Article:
All eyes were on Afghanistan at the moment of Western withdrawal, we should not avert them now that tens of millions of people have to suffer the consequences.
Afghanistan’s immediate neighbors will have no option. Refugees are already beginning to flood into Pakistan and Iran. These are the latest IMF estimates.
Pakistan is in no position to provide much support to the Taliban regime or to Afghan refugees. As the FT recently said:
“Pakistan’s more than 220m people were spared the worst of the coronavirus pandemic’s initial economic shock, thanks in part to the government’s policy of shorter, looser lockdowns. But they are now facing a new crisis: inflation has surged to the worst level in years, with an index tracking everyday essentials such as fuel, food and soap last week rising above 18 per cent year on year. The rupee has also tumbled to all-time lows, losing 15 per cent of its value against the dollar in six months. Officials fear a surging import bill will deplete foreign currency reserves and further destabilise the economy.”
This poses a major challenge to PM Imran Khan. He came to power in 2018 promising to end “the country’s cycles of economic instability, where high debt and low foreign currency reserves forced repeated bailouts from institutions such as the IMF. But Khan has found himself trapped in this same vicious rhythm ….”.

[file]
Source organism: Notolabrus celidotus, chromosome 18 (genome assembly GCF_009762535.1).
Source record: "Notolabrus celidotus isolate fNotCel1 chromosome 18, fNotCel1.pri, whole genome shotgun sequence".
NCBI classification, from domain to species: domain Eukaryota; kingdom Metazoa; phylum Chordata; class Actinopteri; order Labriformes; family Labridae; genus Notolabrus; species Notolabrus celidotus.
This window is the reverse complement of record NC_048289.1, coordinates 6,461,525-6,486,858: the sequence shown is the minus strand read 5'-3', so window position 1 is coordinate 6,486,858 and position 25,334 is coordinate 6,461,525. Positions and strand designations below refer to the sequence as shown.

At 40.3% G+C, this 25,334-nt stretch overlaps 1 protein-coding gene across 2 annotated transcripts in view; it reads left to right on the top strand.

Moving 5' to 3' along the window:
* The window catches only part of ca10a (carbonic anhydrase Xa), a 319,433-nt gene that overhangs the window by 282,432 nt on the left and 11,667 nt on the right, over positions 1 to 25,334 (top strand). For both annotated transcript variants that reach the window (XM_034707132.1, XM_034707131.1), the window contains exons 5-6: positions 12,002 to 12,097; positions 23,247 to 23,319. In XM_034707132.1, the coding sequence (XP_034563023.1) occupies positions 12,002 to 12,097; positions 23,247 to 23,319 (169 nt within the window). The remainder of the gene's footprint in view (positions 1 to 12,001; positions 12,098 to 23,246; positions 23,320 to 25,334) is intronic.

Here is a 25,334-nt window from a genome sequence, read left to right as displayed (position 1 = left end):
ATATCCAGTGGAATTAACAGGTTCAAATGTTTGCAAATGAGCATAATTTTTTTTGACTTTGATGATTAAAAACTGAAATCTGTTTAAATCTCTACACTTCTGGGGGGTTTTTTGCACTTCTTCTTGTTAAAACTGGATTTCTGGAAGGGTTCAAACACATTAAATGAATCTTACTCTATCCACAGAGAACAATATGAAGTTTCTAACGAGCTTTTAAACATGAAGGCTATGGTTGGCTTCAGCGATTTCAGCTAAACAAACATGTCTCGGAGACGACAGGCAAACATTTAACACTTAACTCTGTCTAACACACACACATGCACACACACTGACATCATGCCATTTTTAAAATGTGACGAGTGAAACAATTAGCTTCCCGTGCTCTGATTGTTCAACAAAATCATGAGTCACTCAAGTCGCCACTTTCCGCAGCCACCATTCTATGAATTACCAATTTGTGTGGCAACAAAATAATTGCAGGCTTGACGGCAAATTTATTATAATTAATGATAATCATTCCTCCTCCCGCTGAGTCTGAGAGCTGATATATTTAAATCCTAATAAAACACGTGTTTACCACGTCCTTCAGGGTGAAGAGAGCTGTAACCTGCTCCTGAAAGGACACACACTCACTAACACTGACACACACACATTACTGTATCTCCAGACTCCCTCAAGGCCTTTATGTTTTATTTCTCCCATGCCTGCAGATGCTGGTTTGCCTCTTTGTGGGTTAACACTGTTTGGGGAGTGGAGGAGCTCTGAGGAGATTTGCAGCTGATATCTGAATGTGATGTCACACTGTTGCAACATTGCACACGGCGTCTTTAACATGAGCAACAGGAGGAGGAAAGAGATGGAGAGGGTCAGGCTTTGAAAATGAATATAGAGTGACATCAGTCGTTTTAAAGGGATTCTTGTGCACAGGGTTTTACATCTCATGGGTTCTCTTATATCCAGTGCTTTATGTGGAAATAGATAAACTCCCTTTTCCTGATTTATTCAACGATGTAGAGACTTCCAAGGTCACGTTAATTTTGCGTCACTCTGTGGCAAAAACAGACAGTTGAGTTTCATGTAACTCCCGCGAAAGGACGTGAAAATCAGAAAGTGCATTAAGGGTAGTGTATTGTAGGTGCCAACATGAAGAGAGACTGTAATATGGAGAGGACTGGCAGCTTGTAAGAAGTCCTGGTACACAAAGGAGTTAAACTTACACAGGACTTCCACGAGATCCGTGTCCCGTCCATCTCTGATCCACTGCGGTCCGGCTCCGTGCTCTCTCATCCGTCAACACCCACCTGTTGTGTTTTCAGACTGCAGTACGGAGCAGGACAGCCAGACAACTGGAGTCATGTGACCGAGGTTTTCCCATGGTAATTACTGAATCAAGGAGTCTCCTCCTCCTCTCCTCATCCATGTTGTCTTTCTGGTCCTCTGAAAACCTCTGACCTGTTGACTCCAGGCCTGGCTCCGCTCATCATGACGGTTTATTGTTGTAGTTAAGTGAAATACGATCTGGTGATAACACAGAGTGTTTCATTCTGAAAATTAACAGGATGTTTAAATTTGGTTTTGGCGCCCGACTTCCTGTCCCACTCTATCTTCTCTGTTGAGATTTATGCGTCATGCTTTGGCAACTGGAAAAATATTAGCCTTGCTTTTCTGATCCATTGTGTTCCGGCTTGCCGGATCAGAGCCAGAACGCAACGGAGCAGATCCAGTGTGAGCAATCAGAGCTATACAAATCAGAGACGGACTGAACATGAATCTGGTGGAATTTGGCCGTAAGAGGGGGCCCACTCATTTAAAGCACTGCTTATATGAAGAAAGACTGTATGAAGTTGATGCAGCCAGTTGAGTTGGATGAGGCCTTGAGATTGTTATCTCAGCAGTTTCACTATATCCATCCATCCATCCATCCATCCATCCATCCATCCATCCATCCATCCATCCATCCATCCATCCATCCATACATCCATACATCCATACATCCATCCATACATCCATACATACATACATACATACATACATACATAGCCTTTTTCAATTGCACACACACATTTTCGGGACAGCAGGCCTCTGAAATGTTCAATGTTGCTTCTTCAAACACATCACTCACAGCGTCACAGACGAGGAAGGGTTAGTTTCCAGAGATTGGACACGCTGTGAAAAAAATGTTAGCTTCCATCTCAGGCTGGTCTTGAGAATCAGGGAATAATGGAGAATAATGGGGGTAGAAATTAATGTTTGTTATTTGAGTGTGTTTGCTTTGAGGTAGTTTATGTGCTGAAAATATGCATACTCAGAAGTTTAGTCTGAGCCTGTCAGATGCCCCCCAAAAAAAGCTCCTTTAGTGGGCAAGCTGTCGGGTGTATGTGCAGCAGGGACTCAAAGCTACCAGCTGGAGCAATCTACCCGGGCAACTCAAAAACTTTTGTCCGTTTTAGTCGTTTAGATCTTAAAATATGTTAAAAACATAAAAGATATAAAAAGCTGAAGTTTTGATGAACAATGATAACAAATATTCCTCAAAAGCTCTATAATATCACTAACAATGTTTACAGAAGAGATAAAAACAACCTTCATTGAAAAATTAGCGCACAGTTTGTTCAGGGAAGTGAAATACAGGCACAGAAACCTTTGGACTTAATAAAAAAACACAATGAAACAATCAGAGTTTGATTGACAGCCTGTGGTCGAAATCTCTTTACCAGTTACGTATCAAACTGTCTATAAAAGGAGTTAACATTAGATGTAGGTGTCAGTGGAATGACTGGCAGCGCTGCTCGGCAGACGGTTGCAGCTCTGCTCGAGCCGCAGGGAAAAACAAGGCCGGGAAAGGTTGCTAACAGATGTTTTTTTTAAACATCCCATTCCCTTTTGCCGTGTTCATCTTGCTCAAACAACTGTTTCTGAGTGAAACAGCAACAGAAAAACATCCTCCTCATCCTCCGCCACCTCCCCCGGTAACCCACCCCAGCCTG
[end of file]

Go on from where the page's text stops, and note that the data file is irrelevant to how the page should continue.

Since December 2017 the Pakistani rupee has devalued by half. Under Khan’s premiership the devaluation has been 30 percent.
The Taliban victory was celebrated as a victory also for Pakistan, but without strong US backing it is unclear whether Pakistan has the platform to really take advantage. China is Pakistan’s main strategic ally, but on that front too there are mounting difficulties. BRI programs, once loudly hailed, are making disappointing progress.
Apart from Pakistan, Iran is the immediate destination for most people fleeing Afghanistan. In the last few weeks it is reported that some 5,000 Afghans are entering Iran every day. Iran has the resources to cope, but it too will suffer as a result of the Afghan implosion. Since 2018 when Iran faced a dramatic intensification of US sanctions, Afghanistan has served Iran as a conduit for $5billion per annum in cash. Both the US and Iranian currencies were in widespread use in Afghanistan. “… the Iranian rial has been broadly used in western border provinces, such as Herat, Farah and Nimroz. … the Herat governor tried to ban the use of the rial in 2019, arguing that Iranian currency was entering the Afghan economy to essentially drain US dollars. However, usage of the rial has broader driving factors too. There has been extensive drug smuggling originating from Afghanistan, boosting financial exchanges between the two neighbors. Moreover, numerous Afghan border communities purchase many of their supplies inside Iran, hence the demand for the rial.” Now the Taliban have issue a ban on foreign currencies. That may help to explain why the Iranian currency, the rial, weakened as the Taliban consolidated their grip.